Skip to Main content Skip to Navigation
Journal articles

Mobile Extracorporeal Membrane Oxygenation: 5-Year Experience of a French Pediatric and Neonatal Center

Abstract : Objectives: Extracorporeal membrane oxygenation is an established therapy for refractory cardiac and/or pulmonary failure that is not available in all centers. When infants and children require extracorporeal membrane oxygenation, they are sometimes placed on extracorporeal membrane oxygenation support in peripheral centers where extracorporeal membrane oxygenation is not available and then transferred on extracorporeal membrane oxygenation to specialized centers. The objective of this study is to first describe one of the largest cohorts of infants and children transported by a mobile unit while on extracorporeal membrane oxygenation. Design: We undertook a single-center retrospective study that included patients transported while on extracorporeal membrane oxygenation between November 1, 2014, and May 31, 2019. Patients: All patients transported by our mobile extracorporeal membrane oxygenation unit during the study period were included. Computerized data collection was approved by the French Data Protection Authority (Commission nationale de l'informatique et des libertés n° 2121127V0). Main results: Over the study period, our extracorporeal membrane oxygenation mobile team transported 80 patients on extracorporeal membrane oxygenation among which 20 were newborns (25%) and 60 were children of 1 month to 17 years old (75%); 57 patients were on venoarterial-extracorporeal membrane oxygenation (71%) and 23 on venovenous-extracorporeal membrane oxygenation (29%). The average duration of transport was 8.4 hours with a median of 8 hours; the average distance travelled was 189 ± 140 km. Transport was by air and then ground for 50% of the patients and by ground for 42%. We observed a significant decrease in the Vasoactive-Inotropic Score (125 vs 99; p = 0.005) and PaCO2 levels (67 vs 49 mm Hg; p = 0.0005) after arrival in our unit. Survival rate 6 months after PICU discharge was 46% (37). There was a statistically significant relationship between initial lactate level and mortality (p = 0.02). We observed minor adverse events in 39% of the transports and had no mortality during transport. Conclusions: We describe one of the largest cohorts of infants and children transported by a mobile unit while on extracorporeal membrane oxygenation. Our findings confirm that it is safe to start extracorporeal membrane oxygenation in a referring center and to transport patients using an extracorporeal membrane oxygenation mobile team. The only risk factor associated with higher mortality was an initially elevated lactate level.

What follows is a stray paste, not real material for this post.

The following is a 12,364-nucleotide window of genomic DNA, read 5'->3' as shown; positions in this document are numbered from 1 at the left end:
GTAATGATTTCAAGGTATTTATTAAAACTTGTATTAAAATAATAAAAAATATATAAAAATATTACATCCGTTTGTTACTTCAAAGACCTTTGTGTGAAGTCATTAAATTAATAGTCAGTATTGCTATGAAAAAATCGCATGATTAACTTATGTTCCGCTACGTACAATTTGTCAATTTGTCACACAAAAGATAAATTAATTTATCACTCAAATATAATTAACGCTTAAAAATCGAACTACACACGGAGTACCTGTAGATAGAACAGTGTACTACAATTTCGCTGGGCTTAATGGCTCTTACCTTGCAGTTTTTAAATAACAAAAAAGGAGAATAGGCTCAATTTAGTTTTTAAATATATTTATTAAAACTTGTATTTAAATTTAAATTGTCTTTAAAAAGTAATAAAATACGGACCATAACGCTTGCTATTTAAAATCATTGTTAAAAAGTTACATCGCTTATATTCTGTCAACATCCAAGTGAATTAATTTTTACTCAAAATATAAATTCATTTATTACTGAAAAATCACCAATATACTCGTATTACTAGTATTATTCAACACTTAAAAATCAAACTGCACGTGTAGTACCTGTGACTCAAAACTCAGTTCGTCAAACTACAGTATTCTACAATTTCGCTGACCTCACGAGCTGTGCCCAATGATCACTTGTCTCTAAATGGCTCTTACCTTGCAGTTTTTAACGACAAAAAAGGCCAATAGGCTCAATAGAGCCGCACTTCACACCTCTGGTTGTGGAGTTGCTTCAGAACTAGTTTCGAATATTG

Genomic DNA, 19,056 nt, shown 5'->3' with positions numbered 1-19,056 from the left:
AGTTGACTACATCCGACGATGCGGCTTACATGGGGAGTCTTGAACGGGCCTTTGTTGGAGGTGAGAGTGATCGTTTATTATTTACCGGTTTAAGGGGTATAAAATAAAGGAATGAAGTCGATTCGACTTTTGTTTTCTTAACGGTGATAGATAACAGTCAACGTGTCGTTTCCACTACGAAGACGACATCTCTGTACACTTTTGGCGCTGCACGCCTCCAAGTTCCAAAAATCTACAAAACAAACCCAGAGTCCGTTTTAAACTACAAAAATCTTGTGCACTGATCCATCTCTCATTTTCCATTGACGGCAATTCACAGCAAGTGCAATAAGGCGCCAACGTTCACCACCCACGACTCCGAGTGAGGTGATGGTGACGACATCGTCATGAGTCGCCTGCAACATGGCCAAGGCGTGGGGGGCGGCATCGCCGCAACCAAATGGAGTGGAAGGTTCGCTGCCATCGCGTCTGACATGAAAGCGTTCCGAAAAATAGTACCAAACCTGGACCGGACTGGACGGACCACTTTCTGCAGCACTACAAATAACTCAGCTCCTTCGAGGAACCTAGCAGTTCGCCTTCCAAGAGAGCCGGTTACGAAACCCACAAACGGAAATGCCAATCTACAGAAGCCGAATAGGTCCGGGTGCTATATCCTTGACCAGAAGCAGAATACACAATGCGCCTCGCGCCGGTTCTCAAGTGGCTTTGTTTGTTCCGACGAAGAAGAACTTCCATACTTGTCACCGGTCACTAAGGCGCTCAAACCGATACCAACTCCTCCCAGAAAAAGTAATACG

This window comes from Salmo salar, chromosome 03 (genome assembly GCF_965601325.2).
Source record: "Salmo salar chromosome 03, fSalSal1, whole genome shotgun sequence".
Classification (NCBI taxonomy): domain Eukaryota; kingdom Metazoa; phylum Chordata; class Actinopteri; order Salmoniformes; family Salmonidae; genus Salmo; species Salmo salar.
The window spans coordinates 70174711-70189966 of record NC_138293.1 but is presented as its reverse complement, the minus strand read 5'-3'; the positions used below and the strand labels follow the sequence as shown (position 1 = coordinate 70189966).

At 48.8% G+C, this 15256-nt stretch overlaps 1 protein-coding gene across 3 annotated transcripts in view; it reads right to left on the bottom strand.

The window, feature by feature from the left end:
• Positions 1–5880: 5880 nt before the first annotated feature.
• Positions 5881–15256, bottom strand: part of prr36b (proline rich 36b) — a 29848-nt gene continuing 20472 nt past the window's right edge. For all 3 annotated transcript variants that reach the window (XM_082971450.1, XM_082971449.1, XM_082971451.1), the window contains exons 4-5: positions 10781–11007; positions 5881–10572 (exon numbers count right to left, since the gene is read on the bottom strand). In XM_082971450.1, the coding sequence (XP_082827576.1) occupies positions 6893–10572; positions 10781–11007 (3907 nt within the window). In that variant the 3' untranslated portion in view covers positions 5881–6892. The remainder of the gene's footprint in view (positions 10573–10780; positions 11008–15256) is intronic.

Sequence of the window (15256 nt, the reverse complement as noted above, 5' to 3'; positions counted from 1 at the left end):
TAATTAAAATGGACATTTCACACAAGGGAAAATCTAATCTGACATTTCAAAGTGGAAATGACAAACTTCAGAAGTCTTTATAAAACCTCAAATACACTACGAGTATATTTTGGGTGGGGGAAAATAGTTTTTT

Document type :
Journal articles
Complete list of metadata

https://www.hal.inserm.fr/inserm-03285220
Contributor : Jerome Rambaud Connect in order to contact the contributor
Submitted on : Tuesday, July 13, 2021 - 11:04:23 AM
Last modification on : Tuesday, September 28, 2021 - 5:13:17 PM
Long-term archiving on: : Thursday, October 14, 2021 - 6:48:51 PM

File

 Restricted access
To satisfy the distribution rights of the publisher, the document is embargoed until : jamais

Please log in to resquest access to the document

Identifiers

Citation

Yohan Soreze, Gabriel Smagghue, Erik Hervieux, Sabestien Julliand, Mathieu Genuini, et al.. Mobile Extracorporeal Membrane Oxygenation: 5-Year Experience of a French Pediatric and Neonatal Center. Pediatric Critical Care Medicine, Lippincott, Williams & Wilkins, 2020, 21 (9), pp.e723 - e730. ⟨10.1097/pcc.0000000000002421⟩. ⟨inserm-03285220⟩

Share

Metrics

Record views

18